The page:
You’d think Ernie, my former Central High School earth science teacher would be all up on this kind of thing, but he dodged my question by either (a) pretending he couldn’t hear me over the engine noise, or, (b) saying “look it up and get back to me by the start of class on Monday.”
Click on it to make it larger.
So, I looked it up
You are looking at blunt nose chevrons. Here’s what the Upper Mississippi River System Environmental Design Handbook has to say about them:
Blunt Nosed Chevrons provide nose protection for islands while providing slower moving waters for fish habitat. Large rock used to provide structural stability and openings for habitat benefits. A navigation structure called a chevron dike was developed to improve river habitat and to create beneficial uses of dredged material. These structures are placed in the shallow side of the river channel pointing upstream. Their effect is to improve the river channel. When dredging is needed to improve the main navigation channel, dredged sediment is deposited behind the chevron dike. These small islands encourage the development of all four primary river ecosystem habitats. In addition, various microorganisms cling to the underwater rock structures, providing a food source for fish.
Fifty-one fish species and a highly diverse group of macro invertebrates have been collected in and around the structures. The 8 years of data also show a high presence of young … and juvenile fishes inside of the structures, which suggests that the structures are being used as nursery habitat. The data also shows that the outside edges of the chevrons are providing excellent habitat for quality-sized catfish. Catch rates inside the chevron have been more than double the catch rates outside of the structures.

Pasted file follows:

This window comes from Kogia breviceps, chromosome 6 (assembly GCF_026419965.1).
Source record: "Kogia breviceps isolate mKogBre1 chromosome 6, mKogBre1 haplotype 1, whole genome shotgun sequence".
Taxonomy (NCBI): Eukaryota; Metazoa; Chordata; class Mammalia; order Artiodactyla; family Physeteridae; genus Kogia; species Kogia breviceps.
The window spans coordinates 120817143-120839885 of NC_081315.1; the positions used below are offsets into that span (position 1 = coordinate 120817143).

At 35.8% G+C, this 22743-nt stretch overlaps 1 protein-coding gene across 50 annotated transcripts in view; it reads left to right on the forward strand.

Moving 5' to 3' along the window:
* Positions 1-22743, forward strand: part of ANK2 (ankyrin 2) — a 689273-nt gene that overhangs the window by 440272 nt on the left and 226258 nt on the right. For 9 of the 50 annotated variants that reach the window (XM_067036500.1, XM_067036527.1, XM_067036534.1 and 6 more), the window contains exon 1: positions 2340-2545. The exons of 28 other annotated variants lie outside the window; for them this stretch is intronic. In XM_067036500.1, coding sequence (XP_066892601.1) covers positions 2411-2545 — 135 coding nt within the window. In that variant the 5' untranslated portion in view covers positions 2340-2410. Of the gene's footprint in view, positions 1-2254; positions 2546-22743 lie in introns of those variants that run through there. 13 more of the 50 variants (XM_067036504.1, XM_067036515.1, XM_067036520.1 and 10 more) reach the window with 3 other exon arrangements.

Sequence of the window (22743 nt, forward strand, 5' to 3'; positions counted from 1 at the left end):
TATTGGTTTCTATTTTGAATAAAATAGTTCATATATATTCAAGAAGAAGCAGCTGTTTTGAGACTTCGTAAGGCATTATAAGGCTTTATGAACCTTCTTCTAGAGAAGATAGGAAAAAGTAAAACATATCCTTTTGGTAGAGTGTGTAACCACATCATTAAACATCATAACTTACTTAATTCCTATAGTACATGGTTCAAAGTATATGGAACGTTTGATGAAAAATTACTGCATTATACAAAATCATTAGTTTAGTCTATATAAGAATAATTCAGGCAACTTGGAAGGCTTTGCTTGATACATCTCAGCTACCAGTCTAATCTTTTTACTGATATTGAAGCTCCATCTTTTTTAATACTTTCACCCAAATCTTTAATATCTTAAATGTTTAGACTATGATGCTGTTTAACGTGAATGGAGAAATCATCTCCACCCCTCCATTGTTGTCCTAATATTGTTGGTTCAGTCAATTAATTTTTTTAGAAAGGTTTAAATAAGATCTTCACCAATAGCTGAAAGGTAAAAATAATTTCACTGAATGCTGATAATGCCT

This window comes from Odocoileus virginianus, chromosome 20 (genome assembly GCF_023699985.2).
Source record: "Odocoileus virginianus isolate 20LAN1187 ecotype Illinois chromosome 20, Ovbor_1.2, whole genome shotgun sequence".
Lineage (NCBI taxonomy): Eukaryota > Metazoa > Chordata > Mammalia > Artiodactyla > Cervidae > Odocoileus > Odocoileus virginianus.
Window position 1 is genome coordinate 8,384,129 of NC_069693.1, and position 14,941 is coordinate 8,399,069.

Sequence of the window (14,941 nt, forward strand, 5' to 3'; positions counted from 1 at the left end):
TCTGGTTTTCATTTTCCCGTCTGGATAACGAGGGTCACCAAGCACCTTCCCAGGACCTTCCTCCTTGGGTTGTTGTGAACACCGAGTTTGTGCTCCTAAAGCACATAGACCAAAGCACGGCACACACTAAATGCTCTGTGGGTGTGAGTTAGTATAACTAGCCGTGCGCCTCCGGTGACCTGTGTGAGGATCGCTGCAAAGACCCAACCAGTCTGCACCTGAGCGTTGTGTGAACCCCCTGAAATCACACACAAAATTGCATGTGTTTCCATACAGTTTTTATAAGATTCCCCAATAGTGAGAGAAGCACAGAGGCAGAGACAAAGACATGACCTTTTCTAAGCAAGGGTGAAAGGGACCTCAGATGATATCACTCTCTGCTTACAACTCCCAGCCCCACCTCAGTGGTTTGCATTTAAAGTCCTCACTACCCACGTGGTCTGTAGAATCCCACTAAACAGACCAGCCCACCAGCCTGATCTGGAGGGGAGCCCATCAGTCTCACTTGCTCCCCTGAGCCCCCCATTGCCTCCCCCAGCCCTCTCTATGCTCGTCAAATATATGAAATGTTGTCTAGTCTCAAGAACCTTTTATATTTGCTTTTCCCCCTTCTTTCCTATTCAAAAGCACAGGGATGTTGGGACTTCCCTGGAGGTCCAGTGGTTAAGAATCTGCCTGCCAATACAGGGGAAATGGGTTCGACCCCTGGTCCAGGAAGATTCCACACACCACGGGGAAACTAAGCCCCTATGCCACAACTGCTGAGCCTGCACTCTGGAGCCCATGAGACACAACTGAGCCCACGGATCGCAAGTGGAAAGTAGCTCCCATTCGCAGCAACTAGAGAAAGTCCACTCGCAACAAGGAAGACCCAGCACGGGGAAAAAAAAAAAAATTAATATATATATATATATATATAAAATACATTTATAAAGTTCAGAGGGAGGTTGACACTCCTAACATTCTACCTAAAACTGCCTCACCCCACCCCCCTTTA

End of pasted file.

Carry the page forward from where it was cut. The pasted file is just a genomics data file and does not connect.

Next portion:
[I couldn’t tell where the experimental blunt nose chevrons had been constructed.]
Where were we?
Based on photos taken on either side of the structures, I’d have to guess we were south of Commerce. I tried to find the structures on Google Earth, but the river was a little higher than when Ernie and I were up, so they may have been mostly covered with water. The foliage in the foreground might be on Goose Island, west of Horseshoe Lake.
I hope my extra credit homework will result in Ernie raising my grade in Earth Science circa 1963.
Oh, and in case anyone asks, these are called “river training structures.” The rock things we usually see going from the bank and pointing downstream are called “wing dams.” Newer ones are “notched,” which still help maintain the river channel through “scouring,” but do a better job of creating diverse habitats than a solid dike.